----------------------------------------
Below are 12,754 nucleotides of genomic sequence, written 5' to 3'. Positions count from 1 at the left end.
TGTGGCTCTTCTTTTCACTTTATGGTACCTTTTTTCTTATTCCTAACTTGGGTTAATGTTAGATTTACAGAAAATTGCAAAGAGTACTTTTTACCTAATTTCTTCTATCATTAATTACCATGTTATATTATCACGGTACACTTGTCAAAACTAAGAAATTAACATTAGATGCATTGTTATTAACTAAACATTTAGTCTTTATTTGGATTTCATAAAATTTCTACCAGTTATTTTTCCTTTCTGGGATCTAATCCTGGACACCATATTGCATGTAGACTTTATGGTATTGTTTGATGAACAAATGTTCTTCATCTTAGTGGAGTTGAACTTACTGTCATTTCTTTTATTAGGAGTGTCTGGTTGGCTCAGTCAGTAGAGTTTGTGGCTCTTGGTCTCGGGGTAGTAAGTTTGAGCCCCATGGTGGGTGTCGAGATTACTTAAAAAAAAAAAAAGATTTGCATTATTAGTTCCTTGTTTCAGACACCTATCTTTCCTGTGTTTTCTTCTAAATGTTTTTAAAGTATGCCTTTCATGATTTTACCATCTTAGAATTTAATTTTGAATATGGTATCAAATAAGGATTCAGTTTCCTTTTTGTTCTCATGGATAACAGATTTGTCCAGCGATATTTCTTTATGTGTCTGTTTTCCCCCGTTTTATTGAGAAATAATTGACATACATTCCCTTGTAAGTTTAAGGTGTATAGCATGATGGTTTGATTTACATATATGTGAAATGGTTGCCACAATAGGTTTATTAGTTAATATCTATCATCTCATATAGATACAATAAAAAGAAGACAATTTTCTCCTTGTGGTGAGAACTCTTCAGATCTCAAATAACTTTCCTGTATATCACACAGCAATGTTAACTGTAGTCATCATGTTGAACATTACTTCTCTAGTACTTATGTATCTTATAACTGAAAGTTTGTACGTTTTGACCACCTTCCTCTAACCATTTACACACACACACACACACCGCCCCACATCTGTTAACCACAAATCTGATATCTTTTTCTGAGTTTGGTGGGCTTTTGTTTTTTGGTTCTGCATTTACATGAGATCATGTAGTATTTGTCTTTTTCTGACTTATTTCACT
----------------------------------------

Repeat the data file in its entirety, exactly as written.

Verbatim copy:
Below are 12,754 nucleotides of genomic sequence, written 5' to 3'. Positions count from 1 at the left end.
TGTGGCTCTTCTTTTCACTTTATGGTACCTTTTTTCTTATTCCTAACTTGGGTTAATGTTAGATTTACAGAAAATTGCAAAGAGTACTTTTTACCTAATTTCTTCTATCATTAATTACCATGTTATATTATCACGGTACACTTGTCAAAACTAAGAAATTAACATTAGATGCATTGTTATTAACTAAACATTTAGTCTTTATTTGGATTTCATAAAATTTCTACCAGTTATTTTTCCTTTCTGGGATCTAATCCTGGACACCATATTGCATGTAGACTTTATGGTATTGTTTGATGAACAAATGTTCTTCATCTTAGTGGAGTTGAACTTACTGTCATTTCTTTTATTAGGAGTGTCTGGTTGGCTCAGTCAGTAGAGTTTGTGGCTCTTGGTCTCGGGGTAGTAAGTTTGAGCCCCATGGTGGGTGTCGAGATTACTTAAAAAAAAAAAAAGATTTGCATTATTAGTTCCTTGTTTCAGACACCTATCTTTCCTGTGTTTTCTTCTAAATGTTTTTAAAGTATGCCTTTCATGATTTTACCATCTTAGAATTTAATTTTGAATATGGTATCAAATAAGGATTCAGTTTCCTTTTTGTTCTCATGGATAACAGATTTGTCCAGCGATATTTCTTTATGTGTCTGTTTTCCCCCGTTTTATTGAGAAATAATTGACATACATTCCCTTGTAAGTTTAAGGTGTATAGCATGATGGTTTGATTTACATATATGTGAAATGGTTGCCACAATAGGTTTATTAGTTAATATCTATCATCTCATATAGATACAATAAAAAGAAGACAATTTTCTCCTTGTGGTGAGAACTCTTCAGATCTCAAATAACTTTCCTGTATATCACACAGCAATGTTAACTGTAGTCATCATGTTGAACATTACTTCTCTAGTACTTATGTATCTTATAACTGAAAGTTTGTACGTTTTGACCACCTTCCTCTAACCATTTACACACACACACACACACCGCCCCACATCTGTTAACCACAAATCTGATATCTTTTTCTGAGTTTGGTGGGCTTTTGTTTTTTGGTTCTGCATTTACATGAGATCATGTAGTATTTGTCTTTTTCTGACTTATTTCACT